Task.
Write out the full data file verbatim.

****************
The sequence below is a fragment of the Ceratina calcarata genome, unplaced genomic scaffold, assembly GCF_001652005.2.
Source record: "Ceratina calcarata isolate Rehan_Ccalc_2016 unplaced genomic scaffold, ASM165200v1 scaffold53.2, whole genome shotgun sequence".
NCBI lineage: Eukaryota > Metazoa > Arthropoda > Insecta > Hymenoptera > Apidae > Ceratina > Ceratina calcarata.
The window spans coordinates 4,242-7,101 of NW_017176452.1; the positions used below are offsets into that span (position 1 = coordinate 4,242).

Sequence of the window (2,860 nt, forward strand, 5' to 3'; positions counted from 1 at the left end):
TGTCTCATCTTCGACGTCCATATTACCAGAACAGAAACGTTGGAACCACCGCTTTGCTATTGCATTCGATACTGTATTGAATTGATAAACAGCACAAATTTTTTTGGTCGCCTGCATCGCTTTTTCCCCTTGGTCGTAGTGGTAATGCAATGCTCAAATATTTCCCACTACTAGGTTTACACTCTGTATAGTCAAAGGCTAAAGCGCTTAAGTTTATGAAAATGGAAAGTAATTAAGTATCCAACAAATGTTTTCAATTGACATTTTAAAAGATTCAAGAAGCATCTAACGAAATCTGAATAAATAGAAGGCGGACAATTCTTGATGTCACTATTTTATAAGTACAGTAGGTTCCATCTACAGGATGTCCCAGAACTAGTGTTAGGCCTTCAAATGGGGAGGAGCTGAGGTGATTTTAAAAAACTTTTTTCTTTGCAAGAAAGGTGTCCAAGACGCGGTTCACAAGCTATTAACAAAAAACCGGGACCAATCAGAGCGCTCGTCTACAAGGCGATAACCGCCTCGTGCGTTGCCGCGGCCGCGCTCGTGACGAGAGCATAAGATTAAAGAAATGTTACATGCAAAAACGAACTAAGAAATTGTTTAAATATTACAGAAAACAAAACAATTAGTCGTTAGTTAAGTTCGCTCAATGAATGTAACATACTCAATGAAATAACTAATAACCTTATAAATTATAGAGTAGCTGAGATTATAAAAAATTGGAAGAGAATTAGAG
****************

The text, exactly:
The sequence below is a fragment of the Ceratina calcarata genome, unplaced genomic scaffold, assembly GCF_001652005.2.
Source record: "Ceratina calcarata isolate Rehan_Ccalc_2016 unplaced genomic scaffold, ASM165200v1 scaffold53.2, whole genome shotgun sequence".
NCBI lineage: Eukaryota > Metazoa > Arthropoda > Insecta > Hymenoptera > Apidae > Ceratina > Ceratina calcarata.
The window spans coordinates 4,242-7,101 of NW_017176452.1; the positions used below are offsets into that span (position 1 = coordinate 4,242).

Sequence of the window (2,860 nt, forward strand, 5' to 3'; positions counted from 1 at the left end):
TGTCTCATCTTCGACGTCCATATTACCAGAACAGAAACGTTGGAACCACCGCTTTGCTATTGCATTCGATACTGTATTGAATTGATAAACAGCACAAATTTTTTTGGTCGCCTGCATCGCTTTTTCCCCTTGGTCGTAGTGGTAATGCAATGCTCAAATATTTCCCACTACTAGGTTTACACTCTGTATAGTCAAAGGCTAAAGCGCTTAAGTTTATGAAAATGGAAAGTAATTAAGTATCCAACAAATGTTTTCAATTGACATTTTAAAAGATTCAAGAAGCATCTAACGAAATCTGAATAAATAGAAGGCGGACAATTCTTGATGTCACTATTTTATAAGTACAGTAGGTTCCATCTACAGGATGTCCCAGAACTAGTGTTAGGCCTTCAAATGGGGAGGAGCTGAGGTGATTTTAAAAAACTTTTTTCTTTGCAAGAAAGGTGTCCAAGACGCGGTTCACAAGCTATTAACAAAAAACCGGGACCAATCAGAGCGCTCGTCTACAAGGCGATAACCGCCTCGTGCGTTGCCGCGGCCGCGCTCGTGACGAGAGCATAAGATTAAAGAAATGTTACATGCAAAAACGAACTAAGAAATTGTTTAAATATTACAGAAAACAAAACAATTAGTCGTTAGTTAAGTTCGCTCAATGAATGTAACATACTCAATGAAATAACTAATAACCTTATAAATTATAGAGTAGCTGAGATTATAAAAAATTGGAAGAGAATTAGAG